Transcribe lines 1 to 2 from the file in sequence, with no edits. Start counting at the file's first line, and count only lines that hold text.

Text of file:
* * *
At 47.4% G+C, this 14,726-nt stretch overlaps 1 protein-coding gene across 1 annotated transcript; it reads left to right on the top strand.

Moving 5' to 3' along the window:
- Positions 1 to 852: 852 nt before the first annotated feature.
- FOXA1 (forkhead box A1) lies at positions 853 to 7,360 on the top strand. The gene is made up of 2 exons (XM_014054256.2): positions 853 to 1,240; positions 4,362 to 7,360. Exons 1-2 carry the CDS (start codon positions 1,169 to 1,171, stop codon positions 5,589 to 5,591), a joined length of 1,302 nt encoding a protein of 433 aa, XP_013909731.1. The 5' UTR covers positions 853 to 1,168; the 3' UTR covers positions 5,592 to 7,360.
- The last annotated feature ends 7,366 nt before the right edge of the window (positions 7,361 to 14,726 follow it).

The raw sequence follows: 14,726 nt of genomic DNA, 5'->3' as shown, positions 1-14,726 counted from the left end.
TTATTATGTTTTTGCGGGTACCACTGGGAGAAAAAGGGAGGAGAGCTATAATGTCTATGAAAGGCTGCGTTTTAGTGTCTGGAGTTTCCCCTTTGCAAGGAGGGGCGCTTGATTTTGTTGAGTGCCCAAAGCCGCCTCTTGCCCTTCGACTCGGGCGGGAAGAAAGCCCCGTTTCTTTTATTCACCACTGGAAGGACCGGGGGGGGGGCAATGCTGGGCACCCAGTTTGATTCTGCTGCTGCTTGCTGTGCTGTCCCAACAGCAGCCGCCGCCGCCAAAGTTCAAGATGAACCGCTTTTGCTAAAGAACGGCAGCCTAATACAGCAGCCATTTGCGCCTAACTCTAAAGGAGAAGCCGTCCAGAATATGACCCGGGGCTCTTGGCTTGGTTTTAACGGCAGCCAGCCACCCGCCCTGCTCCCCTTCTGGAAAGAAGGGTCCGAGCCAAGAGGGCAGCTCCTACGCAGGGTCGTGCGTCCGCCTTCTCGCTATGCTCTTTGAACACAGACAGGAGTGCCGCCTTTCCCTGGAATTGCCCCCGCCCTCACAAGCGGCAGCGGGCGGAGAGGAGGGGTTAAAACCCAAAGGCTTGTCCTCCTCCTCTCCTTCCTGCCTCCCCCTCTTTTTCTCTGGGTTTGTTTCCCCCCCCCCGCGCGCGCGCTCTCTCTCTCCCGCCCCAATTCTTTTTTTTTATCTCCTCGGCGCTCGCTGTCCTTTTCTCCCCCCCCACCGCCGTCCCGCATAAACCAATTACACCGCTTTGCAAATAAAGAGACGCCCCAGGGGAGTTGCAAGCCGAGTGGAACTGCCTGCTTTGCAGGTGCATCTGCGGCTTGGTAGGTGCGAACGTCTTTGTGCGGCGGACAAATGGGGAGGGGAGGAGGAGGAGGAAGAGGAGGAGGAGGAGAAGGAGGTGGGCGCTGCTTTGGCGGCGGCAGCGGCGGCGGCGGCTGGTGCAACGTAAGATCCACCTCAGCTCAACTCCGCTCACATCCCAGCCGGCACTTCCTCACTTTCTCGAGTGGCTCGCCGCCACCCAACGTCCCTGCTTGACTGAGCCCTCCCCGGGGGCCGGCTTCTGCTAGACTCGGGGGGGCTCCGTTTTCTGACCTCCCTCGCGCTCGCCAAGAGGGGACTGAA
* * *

At 47.4% G+C, this 14,726-nt stretch overlaps 1 protein-coding gene across 1 annotated transcript; it reads left to right on the top strand.

Moving 5' to 3' along the window: